I was running between two closely parked cars and there he was, smack-dab in front of me. And here I was looking like a pink and blue doilie in my Granny’s housecoat.
I wanted to blend into a wall, and I could have if I had been in an outdated, Victorian spinster’s cottage covered in frilly pink and blue wallpaper. But there was no wall here. Only air.
Something had to be said. Something witty and clever. I stuttered . . .
“Hi. This is my grandmother’s. It isn’t mine. Well, it is now. I didn’t steal it. She insisted that I take it. I didn’t want it, but she made me take it. She will make you eat pimento cheese even if you don’t like it. You can’t say no.”
The words wouldn’t stop coming. They hung in the air like the overwhelming fumes from my hair products.
Clever and witty words were nowhere to be found. But there was a bounty of bizarre.
Then, there were no words, just an eternal pause filled with nervous laughter on my part and a very peculiar expression on his.
He squeezed past me and went on his way. There was no glance back like in the movies. Nope, no, huh-uh . . . he kept on walking.
Mortification is too mild a word.
I realized that the nervous verbiage I spewed covered me in colors far more awkward than the Pepto-Bismal pink and baby blue moo-moo I was wearing. Why, why can’t I make myself shut-up sometimes? Like my housecoat, my inner monologue should’ve stay inside where it belonged.
It was a brilliant first impression, so stellar that there never was a second. Granny’s housecoat wasn’t just hairspray repellant, it was college-crush repellant as well.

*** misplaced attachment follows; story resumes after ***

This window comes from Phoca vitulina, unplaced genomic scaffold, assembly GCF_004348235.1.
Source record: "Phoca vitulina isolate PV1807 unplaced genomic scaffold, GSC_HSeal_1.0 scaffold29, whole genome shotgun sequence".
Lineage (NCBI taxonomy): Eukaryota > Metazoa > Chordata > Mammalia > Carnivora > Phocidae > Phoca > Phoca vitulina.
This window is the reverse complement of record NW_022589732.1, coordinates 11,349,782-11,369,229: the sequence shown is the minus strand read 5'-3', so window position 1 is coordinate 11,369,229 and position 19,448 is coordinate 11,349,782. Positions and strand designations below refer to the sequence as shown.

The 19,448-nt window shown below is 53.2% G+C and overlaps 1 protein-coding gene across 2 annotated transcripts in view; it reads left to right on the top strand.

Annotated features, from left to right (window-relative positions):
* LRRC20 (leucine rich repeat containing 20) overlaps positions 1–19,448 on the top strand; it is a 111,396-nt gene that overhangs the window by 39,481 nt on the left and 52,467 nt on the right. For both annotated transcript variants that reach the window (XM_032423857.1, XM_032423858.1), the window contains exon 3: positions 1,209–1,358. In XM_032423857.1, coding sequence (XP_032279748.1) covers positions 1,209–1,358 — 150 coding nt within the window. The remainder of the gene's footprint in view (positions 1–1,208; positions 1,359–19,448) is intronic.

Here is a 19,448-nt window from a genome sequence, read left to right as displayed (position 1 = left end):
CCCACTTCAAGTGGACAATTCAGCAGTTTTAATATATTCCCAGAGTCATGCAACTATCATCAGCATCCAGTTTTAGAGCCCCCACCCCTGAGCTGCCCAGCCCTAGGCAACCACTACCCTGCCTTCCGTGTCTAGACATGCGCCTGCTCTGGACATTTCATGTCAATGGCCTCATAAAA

In a very odd twist of fate, ten years later, three states and 600 miles away, a man on whom I did manage to make a good first impression, a man I married, crossed paths with GG in a job interview. Yep. My husband hired my college crush and became his boss. I’m not kidding.
Turns out GG wasn’t very dependable. He wasn’t a very hard worker, and he didn’t like to show up for work when he was supposed to.
So, my husband fired my college crush.
Maybe Granny’s housecoat protected me from more than hairspray. Maybe wearing it out the dorm that day wasn’t such a bad thing after all.
I’d like to think that I’ve inherited a lot of things from my Granny. Her generous spirit, her hospitality, her love of bottled coke and biscuits.
But more than anything, I’ve inherited her faith.
Granny didn’t have a fancy faith. It was deep and abiding, but it wasn’t progressive. Huh-uh. It wasn’t subject to the winds of cultural change. It wasn’t in style. No, Granny’s faith was old-fashioned. It was tried and true. It was durable.
She was never ashamed to wear it out of the house, but it was most clearly seen in the day to day domestic duties of life, in the thousands upon thousands of generous acts she did for others on a daily basis.
I have a lot to live up to there. I often fail, but her faith is the fabric of who I am. It is strong and sturdy. It is built for the long haul. It often makes me stick out in this lost world, but it is made to protect me for a lifetime. It is made to last.
Fifteen years later, when Granny left us, I gave the eulogy at her funeral. I talked about her steadfast, old-fashioned faith . . . and I wore her housecoat. Proudly, in public. And I didn’t have to dig it out of a closet or search for it high and low. It was hanging on my bathroom door where it still hangs today.
Yes, to this day, Granny’s housecoat is a part of my morning ritual.
But it is so much more than that. It is a part of who I am. It’s the best part. The strongest and deepest part. It’s the part I want to pass on to my children and my grandchildren.
I will give this faith to them. I will insist that they take it, and I won’t take no for an answer.
Still, I know that I can’t make them wear it. But it is my deepest desire that one day they will find the need for something to cover them. And they will find that this old-fashioned faith fits them well. And they will wear it proudly . . . indoors and out.